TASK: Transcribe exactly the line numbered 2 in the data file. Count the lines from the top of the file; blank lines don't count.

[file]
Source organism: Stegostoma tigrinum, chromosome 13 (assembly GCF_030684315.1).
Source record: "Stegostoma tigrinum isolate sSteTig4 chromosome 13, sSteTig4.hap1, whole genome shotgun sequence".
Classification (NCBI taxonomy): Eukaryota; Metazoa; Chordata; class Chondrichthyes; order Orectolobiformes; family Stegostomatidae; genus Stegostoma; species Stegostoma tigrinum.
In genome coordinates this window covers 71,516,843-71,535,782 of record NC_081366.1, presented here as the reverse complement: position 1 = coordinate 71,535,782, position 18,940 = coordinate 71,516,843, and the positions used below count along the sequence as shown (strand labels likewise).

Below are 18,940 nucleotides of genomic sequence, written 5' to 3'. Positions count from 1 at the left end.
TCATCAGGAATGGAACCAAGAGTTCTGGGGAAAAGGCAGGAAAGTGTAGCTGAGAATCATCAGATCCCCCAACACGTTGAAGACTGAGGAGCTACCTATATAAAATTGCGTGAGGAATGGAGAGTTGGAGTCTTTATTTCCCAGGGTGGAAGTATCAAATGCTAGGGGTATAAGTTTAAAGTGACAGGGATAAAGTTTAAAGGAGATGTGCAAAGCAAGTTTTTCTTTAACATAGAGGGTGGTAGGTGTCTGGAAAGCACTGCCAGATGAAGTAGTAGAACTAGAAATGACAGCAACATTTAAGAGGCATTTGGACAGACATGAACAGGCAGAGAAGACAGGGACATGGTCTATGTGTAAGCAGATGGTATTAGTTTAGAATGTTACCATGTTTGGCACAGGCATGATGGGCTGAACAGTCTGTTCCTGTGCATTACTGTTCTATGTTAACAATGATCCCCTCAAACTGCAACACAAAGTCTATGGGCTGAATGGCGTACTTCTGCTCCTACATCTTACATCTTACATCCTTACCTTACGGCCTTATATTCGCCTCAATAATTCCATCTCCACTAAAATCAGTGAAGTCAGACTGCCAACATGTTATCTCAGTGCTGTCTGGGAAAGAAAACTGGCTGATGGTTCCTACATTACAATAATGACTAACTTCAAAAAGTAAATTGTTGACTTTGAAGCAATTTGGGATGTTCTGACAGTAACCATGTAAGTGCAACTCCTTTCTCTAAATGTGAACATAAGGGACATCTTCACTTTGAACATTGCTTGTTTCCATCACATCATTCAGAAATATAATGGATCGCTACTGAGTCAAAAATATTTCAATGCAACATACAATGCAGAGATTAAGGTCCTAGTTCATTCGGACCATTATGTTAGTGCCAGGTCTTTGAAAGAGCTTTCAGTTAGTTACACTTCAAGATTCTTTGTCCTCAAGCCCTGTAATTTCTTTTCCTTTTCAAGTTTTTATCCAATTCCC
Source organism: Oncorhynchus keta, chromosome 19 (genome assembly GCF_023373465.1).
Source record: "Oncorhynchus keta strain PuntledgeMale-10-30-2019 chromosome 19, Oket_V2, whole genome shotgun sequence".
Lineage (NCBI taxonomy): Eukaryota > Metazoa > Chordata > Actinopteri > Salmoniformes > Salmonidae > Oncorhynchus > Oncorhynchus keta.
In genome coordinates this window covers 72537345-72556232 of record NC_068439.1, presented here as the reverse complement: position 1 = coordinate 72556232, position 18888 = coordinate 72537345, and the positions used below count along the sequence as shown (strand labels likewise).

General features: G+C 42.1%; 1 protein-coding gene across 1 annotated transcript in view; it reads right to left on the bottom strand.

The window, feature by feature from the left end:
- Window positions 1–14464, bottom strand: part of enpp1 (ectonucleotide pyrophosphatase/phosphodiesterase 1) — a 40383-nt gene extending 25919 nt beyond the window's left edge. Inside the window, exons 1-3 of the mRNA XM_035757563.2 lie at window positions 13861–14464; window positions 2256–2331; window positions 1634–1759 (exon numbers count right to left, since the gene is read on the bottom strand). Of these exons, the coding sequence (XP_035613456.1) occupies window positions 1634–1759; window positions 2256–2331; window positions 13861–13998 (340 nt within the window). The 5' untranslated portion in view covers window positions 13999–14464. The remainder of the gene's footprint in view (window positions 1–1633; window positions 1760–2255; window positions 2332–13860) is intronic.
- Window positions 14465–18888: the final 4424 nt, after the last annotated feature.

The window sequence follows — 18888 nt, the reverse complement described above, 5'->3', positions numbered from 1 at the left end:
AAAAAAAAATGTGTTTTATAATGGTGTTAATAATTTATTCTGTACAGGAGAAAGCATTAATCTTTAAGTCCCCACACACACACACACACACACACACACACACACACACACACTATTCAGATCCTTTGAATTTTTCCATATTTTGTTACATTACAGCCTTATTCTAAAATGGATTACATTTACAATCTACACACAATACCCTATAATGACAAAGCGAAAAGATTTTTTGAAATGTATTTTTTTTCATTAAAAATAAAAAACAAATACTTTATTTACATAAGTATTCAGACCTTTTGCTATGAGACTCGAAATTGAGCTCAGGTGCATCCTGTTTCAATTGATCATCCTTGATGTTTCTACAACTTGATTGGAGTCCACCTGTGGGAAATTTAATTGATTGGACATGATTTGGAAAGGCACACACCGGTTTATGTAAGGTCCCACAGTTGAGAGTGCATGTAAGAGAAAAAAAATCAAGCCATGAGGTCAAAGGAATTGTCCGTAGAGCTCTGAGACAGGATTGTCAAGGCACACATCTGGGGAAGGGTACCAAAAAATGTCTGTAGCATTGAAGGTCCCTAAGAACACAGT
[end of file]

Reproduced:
Source record: "Stegostoma tigrinum isolate sSteTig4 chromosome 13, sSteTig4.hap1, whole genome shotgun sequence".